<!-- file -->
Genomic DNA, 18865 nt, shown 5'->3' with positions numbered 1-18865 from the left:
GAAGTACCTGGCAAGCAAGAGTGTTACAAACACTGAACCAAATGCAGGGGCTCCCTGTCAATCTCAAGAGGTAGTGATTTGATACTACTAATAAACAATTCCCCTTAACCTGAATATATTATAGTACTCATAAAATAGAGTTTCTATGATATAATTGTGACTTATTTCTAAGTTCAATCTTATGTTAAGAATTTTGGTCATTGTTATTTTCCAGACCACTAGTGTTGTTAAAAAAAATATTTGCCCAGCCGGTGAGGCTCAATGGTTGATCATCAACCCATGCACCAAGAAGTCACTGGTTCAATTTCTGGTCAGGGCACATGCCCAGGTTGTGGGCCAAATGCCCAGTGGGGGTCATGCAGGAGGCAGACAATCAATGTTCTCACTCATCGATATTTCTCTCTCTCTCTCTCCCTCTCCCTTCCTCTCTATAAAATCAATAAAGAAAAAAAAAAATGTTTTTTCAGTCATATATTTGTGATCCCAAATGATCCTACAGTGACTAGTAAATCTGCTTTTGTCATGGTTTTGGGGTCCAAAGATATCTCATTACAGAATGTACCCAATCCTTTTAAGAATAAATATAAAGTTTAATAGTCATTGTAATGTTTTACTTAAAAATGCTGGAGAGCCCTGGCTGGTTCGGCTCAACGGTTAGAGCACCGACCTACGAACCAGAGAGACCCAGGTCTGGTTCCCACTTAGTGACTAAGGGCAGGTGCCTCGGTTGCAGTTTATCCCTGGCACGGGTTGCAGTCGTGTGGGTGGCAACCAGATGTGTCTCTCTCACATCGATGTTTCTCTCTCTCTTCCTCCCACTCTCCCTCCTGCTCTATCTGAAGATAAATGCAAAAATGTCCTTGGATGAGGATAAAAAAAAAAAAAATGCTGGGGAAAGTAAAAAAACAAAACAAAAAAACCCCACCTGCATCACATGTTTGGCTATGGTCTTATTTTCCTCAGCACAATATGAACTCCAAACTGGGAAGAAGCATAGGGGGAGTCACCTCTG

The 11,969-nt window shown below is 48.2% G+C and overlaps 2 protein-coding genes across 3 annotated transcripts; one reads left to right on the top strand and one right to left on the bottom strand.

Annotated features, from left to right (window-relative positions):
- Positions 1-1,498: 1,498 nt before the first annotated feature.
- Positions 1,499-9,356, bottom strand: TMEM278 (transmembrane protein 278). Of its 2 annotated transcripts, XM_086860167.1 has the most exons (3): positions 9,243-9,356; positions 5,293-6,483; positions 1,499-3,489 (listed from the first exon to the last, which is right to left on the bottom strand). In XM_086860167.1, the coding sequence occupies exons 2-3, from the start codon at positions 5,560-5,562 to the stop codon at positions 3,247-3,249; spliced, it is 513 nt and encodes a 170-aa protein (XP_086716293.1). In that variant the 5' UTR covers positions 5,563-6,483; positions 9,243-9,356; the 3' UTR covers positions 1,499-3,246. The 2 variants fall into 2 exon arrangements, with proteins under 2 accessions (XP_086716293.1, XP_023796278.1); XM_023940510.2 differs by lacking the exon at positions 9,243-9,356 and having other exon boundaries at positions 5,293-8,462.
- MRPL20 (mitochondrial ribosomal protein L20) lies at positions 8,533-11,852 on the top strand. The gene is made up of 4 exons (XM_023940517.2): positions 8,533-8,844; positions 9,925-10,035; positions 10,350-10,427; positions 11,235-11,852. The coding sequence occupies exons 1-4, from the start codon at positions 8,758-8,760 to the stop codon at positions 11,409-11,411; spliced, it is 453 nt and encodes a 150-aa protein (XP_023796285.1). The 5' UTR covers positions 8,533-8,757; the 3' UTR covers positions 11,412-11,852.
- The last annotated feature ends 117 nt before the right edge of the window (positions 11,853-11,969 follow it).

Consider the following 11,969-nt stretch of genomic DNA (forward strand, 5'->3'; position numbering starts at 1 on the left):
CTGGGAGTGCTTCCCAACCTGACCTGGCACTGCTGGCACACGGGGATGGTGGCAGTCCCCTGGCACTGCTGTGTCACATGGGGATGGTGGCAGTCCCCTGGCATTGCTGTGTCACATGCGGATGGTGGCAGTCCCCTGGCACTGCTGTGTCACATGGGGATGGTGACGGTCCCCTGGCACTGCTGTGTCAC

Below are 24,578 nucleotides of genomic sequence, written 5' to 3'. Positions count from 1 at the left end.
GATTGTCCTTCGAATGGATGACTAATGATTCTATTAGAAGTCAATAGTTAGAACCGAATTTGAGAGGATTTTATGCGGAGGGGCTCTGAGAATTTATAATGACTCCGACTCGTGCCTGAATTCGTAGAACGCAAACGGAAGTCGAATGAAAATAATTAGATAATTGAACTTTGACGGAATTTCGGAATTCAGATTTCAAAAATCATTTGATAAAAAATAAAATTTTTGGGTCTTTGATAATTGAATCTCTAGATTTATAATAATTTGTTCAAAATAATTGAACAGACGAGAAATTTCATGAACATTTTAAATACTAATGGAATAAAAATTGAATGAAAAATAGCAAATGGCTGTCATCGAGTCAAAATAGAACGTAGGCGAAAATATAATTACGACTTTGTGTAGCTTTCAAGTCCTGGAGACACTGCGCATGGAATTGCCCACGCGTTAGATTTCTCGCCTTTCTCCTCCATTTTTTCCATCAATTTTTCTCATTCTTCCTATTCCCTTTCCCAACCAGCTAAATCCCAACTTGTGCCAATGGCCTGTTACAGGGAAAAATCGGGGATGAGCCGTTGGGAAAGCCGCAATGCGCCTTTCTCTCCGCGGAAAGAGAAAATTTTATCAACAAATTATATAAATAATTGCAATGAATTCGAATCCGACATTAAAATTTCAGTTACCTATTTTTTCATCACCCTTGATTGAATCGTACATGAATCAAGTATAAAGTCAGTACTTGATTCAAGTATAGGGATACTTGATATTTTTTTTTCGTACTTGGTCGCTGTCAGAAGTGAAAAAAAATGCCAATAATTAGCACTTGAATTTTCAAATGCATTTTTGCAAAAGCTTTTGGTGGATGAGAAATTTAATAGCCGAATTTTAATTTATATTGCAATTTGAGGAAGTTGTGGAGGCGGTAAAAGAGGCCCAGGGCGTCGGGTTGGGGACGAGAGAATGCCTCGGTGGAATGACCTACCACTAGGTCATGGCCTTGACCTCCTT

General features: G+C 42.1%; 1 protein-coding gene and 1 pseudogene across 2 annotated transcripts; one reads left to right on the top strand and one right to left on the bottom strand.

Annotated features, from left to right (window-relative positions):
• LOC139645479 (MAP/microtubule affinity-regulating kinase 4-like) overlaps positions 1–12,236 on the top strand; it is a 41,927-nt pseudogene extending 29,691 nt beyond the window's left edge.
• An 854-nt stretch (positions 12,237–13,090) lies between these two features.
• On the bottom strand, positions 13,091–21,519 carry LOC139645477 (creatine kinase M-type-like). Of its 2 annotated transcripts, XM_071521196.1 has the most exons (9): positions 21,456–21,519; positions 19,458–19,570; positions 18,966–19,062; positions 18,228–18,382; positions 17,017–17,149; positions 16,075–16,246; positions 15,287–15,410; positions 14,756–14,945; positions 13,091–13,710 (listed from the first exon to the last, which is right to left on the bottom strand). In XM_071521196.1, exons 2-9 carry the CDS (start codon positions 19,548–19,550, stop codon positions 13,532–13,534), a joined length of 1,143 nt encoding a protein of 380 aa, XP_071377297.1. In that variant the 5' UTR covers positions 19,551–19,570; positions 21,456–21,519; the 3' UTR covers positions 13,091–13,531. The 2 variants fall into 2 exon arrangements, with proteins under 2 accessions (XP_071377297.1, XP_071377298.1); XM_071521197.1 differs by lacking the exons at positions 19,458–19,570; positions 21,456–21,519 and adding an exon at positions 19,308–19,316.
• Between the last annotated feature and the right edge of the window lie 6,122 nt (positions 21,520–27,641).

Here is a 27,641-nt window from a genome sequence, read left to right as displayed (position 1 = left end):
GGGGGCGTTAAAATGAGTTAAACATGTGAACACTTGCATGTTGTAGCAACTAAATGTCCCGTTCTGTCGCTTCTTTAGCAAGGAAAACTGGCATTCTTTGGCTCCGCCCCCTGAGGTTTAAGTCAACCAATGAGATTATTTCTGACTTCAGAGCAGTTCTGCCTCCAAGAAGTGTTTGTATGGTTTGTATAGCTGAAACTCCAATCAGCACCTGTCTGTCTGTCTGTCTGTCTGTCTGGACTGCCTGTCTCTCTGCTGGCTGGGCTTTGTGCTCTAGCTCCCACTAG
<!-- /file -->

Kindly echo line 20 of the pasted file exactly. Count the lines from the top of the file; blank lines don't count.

GGGGGCGTTAAAATGAGTTAAACATGTGAACACTTGCATGTTGTAGCAACTAAATGTCCCGTTCTGTCGCTTCTTTAGCAAGGAAAACTGGCATTCTTTGGCTCCGCCCCCTGAGGTTTAAGTCAACCAATGAGATTATTTCTGACTTCAGAGCAGTTCTGCCTCCAAGAAGTGTTTGTATGGTTTGTATAGCTGAAACTCCAATCAGCACCTGTCTGTCTGTCTGTCTGTCTGTCTGGACTGCCTGTCTCTCTGCTGGCTGGGCTTTGTGCTCTAGCTCCCACTAG